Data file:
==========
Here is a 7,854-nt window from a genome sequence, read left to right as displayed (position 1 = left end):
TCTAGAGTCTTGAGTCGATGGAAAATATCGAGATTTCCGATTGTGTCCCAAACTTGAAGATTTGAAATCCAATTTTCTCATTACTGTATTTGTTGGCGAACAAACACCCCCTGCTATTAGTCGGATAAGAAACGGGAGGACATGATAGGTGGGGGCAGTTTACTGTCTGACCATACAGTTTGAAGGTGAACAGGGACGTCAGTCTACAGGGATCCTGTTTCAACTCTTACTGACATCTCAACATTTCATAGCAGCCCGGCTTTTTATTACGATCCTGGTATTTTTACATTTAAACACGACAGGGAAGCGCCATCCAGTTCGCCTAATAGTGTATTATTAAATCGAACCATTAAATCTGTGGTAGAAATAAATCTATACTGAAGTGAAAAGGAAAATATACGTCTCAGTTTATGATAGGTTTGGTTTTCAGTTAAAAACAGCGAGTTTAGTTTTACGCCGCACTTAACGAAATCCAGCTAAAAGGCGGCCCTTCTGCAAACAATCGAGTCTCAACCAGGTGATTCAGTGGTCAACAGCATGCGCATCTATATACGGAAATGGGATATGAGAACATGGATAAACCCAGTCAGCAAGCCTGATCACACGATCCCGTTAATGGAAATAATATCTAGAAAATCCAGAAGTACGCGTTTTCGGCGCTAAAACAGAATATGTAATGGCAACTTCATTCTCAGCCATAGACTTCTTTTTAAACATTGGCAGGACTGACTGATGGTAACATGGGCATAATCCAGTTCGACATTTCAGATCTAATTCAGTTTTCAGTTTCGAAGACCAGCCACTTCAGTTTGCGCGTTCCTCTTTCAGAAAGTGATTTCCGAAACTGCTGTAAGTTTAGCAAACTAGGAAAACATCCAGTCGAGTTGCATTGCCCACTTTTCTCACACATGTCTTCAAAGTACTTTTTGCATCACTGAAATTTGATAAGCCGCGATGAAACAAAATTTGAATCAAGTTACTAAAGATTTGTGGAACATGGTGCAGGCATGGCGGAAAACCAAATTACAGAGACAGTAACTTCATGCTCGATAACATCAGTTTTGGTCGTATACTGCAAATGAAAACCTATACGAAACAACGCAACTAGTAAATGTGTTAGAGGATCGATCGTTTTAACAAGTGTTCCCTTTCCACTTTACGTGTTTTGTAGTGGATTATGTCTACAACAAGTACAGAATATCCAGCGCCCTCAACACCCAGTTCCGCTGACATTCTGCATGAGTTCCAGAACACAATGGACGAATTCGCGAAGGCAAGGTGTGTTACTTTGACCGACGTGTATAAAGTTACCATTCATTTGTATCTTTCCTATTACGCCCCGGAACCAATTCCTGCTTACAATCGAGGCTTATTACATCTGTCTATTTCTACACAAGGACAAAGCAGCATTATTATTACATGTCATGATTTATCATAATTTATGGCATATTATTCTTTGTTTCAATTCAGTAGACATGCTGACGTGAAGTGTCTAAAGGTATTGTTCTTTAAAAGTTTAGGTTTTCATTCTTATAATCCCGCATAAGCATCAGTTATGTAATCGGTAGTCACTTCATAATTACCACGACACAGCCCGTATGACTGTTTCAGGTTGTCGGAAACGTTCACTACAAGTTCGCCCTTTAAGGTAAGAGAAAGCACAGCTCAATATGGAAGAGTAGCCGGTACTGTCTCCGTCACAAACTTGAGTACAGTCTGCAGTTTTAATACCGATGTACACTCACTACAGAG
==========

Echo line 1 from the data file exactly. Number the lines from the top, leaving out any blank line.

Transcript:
Here is a 7,854-nt window from a genome sequence, read left to right as displayed (position 1 = left end):